The court reversed and rendered judgment in a breach of contract action related to a letter of intent (“LOI”) to acquire the stock of a corporation. Corilant and FFSS executed an LOI for Corilant’s acquisition of FFSS’s stock. The LOI provided for future “Definitive Agreements” memorializing the precise terms and conditions of the sale. FFSS scuttled the deal before executing the Definitive Agreements. Corilant sued for breach of the LOI and a jury awarded it $1.8 million.
On appeal, the court held that the LOI was not an enforceable contract because the essential terms of two of its provisions were uncertain. First, the LOI provided for structured earn-out payments to Corilant but failed to sufficiently characterize the payments. The evidence showed the parties’ lack of mutual understanding with respect to this provision. Second, the LOI provided that FFSS’s Chairman would continue to be involved in management of the company but failed to specify the terms of his employment. This provision also specifically contemplated a future management agreement, which was actually drafted but never executed. Finally, the court rejected Corilant’s argument that enforceability of uncertain terms is a factual determination. In doing so it distinguished an earlier case in which parties disputed whether an LOI was intended to be the final expression of a contract, which neither Corilant nor FFSS argued.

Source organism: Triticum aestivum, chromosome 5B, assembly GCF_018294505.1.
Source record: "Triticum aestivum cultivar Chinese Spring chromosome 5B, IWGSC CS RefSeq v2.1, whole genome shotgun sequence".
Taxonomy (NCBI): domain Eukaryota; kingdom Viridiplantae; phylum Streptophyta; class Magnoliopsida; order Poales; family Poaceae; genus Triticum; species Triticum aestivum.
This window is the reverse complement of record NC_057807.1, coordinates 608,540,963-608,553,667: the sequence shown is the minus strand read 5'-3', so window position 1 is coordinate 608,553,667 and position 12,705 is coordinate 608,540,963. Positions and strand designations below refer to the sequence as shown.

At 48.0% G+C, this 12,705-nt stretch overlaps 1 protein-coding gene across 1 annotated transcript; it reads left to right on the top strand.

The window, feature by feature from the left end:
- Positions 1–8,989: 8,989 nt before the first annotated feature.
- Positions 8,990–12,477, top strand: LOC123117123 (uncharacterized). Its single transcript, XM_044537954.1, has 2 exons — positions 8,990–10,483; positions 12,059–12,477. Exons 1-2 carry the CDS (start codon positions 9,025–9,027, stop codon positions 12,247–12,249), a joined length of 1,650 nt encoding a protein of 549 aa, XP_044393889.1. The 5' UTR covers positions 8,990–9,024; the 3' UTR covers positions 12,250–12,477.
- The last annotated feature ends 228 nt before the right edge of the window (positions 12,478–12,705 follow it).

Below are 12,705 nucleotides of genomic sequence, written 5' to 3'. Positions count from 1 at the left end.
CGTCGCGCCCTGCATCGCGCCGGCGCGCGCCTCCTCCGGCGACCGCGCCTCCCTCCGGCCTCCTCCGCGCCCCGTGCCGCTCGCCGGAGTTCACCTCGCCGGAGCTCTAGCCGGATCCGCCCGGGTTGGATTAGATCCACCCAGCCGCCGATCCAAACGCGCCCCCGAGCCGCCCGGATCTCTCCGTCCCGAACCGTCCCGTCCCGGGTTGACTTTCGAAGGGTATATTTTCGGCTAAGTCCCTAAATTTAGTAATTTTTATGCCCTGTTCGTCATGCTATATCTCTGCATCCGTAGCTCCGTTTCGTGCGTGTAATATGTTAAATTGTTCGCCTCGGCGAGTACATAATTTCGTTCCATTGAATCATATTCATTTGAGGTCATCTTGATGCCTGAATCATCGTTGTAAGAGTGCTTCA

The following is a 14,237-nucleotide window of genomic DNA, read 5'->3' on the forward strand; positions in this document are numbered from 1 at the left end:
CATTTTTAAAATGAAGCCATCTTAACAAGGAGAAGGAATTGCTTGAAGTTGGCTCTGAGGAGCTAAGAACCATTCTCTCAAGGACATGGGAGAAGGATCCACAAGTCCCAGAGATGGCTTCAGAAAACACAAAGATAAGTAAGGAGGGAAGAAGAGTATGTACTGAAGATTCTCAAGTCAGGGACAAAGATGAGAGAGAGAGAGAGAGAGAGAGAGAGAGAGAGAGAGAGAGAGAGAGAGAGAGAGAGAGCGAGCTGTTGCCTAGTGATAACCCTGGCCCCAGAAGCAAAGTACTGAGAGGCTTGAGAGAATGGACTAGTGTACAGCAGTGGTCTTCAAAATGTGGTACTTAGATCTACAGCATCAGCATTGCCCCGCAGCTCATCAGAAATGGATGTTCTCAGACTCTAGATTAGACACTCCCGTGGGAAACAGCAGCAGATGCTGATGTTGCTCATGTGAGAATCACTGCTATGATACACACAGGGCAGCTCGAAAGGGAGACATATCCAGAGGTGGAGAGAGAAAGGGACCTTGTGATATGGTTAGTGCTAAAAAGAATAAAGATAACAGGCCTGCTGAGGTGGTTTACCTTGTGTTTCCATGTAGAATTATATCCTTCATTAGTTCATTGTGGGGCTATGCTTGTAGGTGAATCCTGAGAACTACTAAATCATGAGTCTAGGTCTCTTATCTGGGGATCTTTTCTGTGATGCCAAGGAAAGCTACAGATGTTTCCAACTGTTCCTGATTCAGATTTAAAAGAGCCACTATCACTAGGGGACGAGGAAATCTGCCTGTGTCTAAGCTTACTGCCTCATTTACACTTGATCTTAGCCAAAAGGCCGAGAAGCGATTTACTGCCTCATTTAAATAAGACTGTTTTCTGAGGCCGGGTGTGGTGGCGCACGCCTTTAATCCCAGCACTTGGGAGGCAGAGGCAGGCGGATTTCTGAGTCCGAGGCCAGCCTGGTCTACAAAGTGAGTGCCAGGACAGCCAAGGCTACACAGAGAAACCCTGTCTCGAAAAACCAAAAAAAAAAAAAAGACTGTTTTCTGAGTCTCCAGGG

Fiduciary Financial Services of The Southwest v. Corilant Financial, No. 05-10-00471-CV